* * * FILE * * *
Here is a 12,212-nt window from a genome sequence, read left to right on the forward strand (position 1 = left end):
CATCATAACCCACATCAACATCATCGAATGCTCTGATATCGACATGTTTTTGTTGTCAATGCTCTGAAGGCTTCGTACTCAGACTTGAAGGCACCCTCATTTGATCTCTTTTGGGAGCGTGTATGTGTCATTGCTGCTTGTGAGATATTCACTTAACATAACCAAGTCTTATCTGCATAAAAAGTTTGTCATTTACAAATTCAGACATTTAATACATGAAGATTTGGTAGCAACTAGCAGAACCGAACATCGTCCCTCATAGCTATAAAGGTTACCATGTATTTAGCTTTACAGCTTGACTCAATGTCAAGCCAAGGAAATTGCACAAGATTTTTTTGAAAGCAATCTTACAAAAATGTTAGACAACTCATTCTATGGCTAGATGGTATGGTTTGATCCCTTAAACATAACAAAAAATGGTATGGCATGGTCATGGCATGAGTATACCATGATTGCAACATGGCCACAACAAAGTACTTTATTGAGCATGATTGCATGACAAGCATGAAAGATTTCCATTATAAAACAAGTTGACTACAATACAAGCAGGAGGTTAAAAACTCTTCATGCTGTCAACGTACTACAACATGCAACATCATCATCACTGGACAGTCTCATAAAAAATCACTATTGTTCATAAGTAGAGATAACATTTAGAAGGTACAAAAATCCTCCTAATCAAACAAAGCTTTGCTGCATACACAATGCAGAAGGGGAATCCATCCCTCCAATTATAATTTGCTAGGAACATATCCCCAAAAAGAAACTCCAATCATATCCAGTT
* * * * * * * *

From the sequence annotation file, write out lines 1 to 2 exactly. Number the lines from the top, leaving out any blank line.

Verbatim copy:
Here is a 12,212-nt window from a genome sequence, read left to right on the forward strand (position 1 = left end):
CATCATAACCCACATCAACATCATCGAATGCTCTGATATCGACATGTTTTTGTTGTCAATGCTCTGAAGGCTTCGTACTCAGACTTGAAGGCACCCTCATTTGATCTCTTTTGGGAGCGTGTATGTGTCATTGCTGCTTGTGAGATATTCACTTAACATAACCAAGTCTTATCTGCATAAAAAGTTTGTCATTTACAAATTCAGACATTTAATACATGAAGATTTGGTAGCAACTAGCAGAACCGAACATCGTCCCTCATAGCTATAAAGGTTACCATGTATTTAGCTTTACAGCTTGACTCAATGTCAAGCCAAGGAAATTGCACAAGATTTTTTTGAAAGCAATCTTACAAAAATGTTAGACAACTCATTCTATGGCTAGATGGTATGGTTTGATCCCTTAAACATAACAAAAAATGGTATGGCATGGTCATGGCATGAGTATACCATGATTGCAACATGGCCACAACAAAGTACTTTATTGAGCATGATTGCATGACAAGCATGAAAGATTTCCATTATAAAACAAGTTGACTACAATACAAGCAGGAGGTTAAAAACTCTTCATGCTGTCAACGTACTACAACATGCAACATCATCATCACTGGACAGTCTCATAAAAAATCACTATTGTTCATAAGTAGAGATAACATTTAGAAGGTACAAAAATCCTCCTAATCAAACAAAGCTTTGCTGCATACACAATGCAGAAGGGGAATCCATCCCTCCAATTATAATTTGCTAGGAACATATCCCCAAAAAGAAACTCCAATCATATCCAGTT